Voices came from all directions.
‘We were attacked, and look what the government did. They picked
up and tortured our children.’
‘Two Unani doctors from Malegaon have been arrested.’
‘Have you heard of anyone who will bomb his own house?’
‘This is saazish, a conspiracy.’
[Almost two years later, the anti-terrorism squad of Maharashtra
arrested five people affiliated to the Hindu Jagran Manch,
including Sadhvi Pragya Thakur, under suspicion for their role in
the Malegaon and Modasa blasts. This case is under trial.]
By the time we left the mosque, it
was close to iftaar (meal that breaks the Ramzan fast); the
streets were bustling with people and vendors were selling food.
Next door was one of Malegaon’s many slums – the
Compound. It was here that we saw the skinny twelve-year-old boy.
His black t-shirt was emblazoned with the words ‘The Lost Boys’
across the chest. Three words which summed up the vulnerability of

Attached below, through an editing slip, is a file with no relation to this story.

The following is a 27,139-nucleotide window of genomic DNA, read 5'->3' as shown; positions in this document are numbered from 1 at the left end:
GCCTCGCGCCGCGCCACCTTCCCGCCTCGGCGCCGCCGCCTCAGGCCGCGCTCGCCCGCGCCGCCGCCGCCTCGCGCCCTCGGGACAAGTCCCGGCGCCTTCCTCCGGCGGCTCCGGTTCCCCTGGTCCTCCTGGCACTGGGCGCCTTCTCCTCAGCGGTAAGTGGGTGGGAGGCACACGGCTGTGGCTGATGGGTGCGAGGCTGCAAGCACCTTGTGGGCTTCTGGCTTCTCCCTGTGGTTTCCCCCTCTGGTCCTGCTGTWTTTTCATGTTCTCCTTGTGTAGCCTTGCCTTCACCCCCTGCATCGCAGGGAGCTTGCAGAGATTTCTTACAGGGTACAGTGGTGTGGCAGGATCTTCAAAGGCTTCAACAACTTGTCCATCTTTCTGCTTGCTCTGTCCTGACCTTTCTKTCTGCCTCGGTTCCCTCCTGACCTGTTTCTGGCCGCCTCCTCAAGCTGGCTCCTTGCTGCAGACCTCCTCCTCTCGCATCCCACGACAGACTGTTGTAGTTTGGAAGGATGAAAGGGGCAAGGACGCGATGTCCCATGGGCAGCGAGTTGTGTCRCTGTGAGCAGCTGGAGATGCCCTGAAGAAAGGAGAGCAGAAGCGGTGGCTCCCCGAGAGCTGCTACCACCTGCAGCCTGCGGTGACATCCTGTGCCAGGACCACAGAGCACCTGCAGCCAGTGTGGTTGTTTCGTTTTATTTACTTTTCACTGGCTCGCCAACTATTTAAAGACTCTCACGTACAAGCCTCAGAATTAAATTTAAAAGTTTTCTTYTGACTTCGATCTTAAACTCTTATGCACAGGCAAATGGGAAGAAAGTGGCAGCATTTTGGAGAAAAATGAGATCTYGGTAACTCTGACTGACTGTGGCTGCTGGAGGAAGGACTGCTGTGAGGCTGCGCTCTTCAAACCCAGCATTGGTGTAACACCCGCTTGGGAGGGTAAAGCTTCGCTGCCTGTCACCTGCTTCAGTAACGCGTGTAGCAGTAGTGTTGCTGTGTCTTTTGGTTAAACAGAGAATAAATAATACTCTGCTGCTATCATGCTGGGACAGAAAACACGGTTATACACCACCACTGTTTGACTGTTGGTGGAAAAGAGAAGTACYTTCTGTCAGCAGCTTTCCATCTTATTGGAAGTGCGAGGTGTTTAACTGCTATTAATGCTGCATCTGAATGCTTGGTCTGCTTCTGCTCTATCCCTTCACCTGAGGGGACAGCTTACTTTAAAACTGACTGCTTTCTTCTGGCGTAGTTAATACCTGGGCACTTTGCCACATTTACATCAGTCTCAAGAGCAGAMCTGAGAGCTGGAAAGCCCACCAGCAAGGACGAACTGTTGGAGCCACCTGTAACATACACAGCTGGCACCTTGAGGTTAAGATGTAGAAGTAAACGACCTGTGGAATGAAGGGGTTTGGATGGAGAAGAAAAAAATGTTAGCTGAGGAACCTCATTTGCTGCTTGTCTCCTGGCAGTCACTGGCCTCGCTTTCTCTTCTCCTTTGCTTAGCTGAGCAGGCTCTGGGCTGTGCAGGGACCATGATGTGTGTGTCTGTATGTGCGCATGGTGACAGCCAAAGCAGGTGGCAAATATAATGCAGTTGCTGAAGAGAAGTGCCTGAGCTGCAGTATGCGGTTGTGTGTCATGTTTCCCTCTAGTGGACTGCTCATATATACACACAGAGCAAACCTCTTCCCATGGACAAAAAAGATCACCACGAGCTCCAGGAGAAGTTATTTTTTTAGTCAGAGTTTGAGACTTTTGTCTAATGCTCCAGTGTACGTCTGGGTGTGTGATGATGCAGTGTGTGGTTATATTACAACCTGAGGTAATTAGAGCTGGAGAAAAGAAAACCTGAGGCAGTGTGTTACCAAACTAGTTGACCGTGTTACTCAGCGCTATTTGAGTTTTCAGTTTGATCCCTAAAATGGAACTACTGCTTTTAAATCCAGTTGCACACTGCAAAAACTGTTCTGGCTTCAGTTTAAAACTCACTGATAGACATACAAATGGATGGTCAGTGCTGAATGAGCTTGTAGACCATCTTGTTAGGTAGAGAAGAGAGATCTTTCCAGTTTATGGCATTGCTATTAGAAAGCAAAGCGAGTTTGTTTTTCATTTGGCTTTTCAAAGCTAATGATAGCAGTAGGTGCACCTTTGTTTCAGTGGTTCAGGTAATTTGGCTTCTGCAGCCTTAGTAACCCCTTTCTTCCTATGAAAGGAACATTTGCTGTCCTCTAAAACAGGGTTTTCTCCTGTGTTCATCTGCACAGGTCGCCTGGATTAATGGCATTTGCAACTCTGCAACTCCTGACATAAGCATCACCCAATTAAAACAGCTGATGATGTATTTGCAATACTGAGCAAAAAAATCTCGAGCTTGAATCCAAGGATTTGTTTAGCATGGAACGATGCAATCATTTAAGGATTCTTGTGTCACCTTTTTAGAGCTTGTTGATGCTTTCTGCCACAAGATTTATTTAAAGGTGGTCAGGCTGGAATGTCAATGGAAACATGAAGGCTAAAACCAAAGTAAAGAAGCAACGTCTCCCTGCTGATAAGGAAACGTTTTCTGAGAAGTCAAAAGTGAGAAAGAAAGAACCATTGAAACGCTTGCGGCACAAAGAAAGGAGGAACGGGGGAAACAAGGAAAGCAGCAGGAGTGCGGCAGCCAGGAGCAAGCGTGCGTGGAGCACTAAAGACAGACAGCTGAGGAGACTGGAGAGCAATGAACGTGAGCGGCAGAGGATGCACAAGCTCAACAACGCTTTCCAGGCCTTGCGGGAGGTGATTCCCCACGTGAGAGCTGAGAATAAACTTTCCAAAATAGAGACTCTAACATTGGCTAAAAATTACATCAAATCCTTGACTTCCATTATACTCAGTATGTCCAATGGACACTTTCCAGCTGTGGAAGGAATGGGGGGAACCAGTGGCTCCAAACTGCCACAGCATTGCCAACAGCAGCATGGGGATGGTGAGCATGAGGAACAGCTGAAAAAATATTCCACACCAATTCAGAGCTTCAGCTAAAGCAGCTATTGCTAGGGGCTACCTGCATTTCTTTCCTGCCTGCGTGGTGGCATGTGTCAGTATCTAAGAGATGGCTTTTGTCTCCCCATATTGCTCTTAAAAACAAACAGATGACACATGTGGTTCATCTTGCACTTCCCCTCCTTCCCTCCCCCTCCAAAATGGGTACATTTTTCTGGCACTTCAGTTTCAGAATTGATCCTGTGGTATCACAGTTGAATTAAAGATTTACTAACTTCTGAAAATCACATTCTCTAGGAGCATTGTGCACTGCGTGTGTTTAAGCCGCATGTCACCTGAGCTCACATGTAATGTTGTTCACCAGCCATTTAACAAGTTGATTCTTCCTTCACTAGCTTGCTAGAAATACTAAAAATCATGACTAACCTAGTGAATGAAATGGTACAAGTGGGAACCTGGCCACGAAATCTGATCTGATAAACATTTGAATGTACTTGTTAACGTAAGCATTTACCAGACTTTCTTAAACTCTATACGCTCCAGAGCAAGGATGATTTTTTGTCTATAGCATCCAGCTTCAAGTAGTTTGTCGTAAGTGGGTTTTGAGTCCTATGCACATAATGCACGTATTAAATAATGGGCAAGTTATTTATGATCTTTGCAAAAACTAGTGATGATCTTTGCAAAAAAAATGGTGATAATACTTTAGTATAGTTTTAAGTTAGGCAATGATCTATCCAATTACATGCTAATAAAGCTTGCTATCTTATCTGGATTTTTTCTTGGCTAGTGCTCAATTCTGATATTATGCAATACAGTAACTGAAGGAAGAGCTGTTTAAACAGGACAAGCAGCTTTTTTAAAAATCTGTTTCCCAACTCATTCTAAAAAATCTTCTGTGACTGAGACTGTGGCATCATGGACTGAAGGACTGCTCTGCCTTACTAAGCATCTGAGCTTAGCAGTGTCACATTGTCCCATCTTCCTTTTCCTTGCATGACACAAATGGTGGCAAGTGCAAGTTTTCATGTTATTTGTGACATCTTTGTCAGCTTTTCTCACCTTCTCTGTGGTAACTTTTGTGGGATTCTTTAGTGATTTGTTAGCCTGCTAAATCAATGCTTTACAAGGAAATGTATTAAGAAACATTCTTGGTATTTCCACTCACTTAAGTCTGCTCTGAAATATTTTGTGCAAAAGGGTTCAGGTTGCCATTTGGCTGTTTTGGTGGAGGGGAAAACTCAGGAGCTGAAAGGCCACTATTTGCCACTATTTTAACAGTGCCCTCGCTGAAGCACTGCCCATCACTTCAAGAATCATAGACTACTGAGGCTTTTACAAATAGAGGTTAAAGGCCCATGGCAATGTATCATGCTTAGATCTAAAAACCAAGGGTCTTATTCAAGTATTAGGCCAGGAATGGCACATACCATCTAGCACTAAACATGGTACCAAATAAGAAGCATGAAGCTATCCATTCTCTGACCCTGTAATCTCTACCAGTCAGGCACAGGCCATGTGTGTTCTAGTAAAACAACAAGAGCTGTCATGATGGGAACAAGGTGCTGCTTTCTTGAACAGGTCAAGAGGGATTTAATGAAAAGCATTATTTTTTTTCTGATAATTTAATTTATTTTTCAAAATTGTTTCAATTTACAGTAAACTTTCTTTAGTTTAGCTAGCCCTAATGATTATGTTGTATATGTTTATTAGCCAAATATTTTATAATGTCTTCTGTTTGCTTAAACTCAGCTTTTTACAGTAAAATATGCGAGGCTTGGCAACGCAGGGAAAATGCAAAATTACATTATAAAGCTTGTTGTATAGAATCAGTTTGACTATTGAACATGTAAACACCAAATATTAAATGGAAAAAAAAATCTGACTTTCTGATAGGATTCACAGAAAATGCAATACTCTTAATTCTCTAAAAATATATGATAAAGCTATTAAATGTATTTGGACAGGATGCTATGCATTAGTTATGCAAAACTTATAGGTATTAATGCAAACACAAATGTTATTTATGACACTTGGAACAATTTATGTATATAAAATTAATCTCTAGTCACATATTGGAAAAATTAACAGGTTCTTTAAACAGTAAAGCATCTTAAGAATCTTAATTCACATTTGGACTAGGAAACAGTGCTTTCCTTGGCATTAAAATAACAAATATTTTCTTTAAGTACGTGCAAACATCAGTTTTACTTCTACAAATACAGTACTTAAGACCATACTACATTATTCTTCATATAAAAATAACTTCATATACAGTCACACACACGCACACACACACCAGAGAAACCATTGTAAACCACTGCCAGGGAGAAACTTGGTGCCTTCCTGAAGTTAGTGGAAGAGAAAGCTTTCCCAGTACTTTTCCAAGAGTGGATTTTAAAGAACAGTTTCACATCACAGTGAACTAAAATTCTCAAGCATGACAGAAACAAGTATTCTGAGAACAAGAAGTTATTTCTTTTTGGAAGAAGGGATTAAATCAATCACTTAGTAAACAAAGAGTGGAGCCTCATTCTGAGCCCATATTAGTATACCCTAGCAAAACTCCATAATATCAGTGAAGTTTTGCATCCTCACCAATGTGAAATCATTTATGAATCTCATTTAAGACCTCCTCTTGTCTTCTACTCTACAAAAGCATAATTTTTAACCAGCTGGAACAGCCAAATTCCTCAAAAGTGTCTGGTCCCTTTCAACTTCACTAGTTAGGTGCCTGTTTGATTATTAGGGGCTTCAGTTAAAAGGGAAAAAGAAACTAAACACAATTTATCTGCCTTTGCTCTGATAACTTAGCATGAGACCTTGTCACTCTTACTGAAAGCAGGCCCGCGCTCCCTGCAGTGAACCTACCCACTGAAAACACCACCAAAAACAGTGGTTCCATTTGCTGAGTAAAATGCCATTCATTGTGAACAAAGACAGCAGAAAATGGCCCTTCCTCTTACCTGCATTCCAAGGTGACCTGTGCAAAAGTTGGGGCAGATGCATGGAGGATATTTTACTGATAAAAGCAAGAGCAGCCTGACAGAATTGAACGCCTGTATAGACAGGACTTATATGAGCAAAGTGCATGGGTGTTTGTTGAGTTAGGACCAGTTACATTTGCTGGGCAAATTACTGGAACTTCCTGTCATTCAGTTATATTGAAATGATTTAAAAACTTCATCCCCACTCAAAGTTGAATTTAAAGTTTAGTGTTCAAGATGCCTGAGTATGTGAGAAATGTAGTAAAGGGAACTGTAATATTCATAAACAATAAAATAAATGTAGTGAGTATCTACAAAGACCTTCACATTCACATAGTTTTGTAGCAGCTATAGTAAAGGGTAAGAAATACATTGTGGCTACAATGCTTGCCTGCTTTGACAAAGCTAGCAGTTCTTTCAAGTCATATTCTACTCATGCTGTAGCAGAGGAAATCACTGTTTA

the youth of this town. Three words which could become the epithet
for an entire generation. Three words which filled our hearts with
a sense of foreboding.
‘What is your name?’
A look of fear flitted across the face that had thus far been
expressionless. We drew him near and smiled at him. By now, a few
children, possibly the boy’s playmates, had gathered around us.
Gradually, he relaxed. Then in a shy
voice he answered: ‘Saddam.’
‘Do you go to school?’
The head went down and we heard a barely perceptible, ‘No.’
‘I am learning to work the looms.’
‘What about your friends?’ we asked, pointing to the other
‘They also work.’ …
The deprivation we had seen everywhere throughout the day, and the
enormity of the task ahead us was too daunting.
We desperately wanted to spot a good
practice, a glimmer of hope in this small town. It appeared
unexpectedly at a police station in front of which our car
‘Why are we here?’ we asked Aleem Faizee, a young reporter, who had
taken us there. ‘This is one ray of hope,’ he said, pointing to a
small board just outside the police station.